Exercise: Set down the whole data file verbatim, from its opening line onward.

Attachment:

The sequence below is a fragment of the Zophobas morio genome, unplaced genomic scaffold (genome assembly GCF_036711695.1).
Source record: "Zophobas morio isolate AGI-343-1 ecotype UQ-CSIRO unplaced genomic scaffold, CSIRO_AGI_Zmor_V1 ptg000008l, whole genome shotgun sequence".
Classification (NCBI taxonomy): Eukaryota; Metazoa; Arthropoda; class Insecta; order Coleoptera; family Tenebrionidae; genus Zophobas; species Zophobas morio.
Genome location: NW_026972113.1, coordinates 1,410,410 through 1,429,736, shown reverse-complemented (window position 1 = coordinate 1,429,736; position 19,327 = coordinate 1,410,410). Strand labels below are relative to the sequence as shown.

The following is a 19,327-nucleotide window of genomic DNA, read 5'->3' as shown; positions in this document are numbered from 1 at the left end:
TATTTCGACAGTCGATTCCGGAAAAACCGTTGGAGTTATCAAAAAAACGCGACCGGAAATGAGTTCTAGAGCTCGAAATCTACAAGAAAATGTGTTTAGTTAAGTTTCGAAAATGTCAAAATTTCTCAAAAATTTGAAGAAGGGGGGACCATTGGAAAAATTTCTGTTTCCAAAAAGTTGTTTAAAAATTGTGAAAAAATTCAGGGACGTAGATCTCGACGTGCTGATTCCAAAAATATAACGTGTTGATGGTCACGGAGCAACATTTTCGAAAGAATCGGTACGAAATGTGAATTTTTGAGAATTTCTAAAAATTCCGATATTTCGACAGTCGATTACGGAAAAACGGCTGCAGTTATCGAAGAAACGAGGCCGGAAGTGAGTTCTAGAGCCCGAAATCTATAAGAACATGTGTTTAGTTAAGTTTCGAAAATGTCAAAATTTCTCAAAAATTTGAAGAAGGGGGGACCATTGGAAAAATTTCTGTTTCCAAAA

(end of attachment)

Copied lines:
The sequence below is a fragment of the Zophobas morio genome, unplaced genomic scaffold (genome assembly GCF_036711695.1).
Source record: "Zophobas morio isolate AGI-343-1 ecotype UQ-CSIRO unplaced genomic scaffold, CSIRO_AGI_Zmor_V1 ptg000008l, whole genome shotgun sequence".
Classification (NCBI taxonomy): Eukaryota; Metazoa; Arthropoda; class Insecta; order Coleoptera; family Tenebrionidae; genus Zophobas; species Zophobas morio.
Genome location: NW_026972113.1, coordinates 1,410,410 through 1,429,736, shown reverse-complemented (window position 1 = coordinate 1,429,736; position 19,327 = coordinate 1,410,410). Strand labels below are relative to the sequence as shown.

The following is a 19,327-nucleotide window of genomic DNA, read 5'->3' as shown; positions in this document are numbered from 1 at the left end:
TATTTCGACAGTCGATTCCGGAAAAACCGTTGGAGTTATCAAAAAAACGCGACCGGAAATGAGTTCTAGAGCTCGAAATCTACAAGAAAATGTGTTTAGTTAAGTTTCGAAAATGTCAAAATTTCTCAAAAATTTGAAGAAGGGGGGACCATTGGAAAAATTTCTGTTTCCAAAAAGTTGTTTAAAAATTGTGAAAAAATTCAGGGACGTAGATCTCGACGTGCTGATTCCAAAAATATAACGTGTTGATGGTCACGGAGCAACATTTTCGAAAGAATCGGTACGAAATGTGAATTTTTGAGAATTTCTAAAAATTCCGATATTTCGACAGTCGATTACGGAAAAACGGCTGCAGTTATCGAAGAAACGAGGCCGGAAGTGAGTTCTAGAGCCCGAAATCTATAAGAACATGTGTTTAGTTAAGTTTCGAAAATGTCAAAATTTCTCAAAAATTTGAAGAAGGGGGGACCATTGGAAAAATTTCTGTTTCCAAAA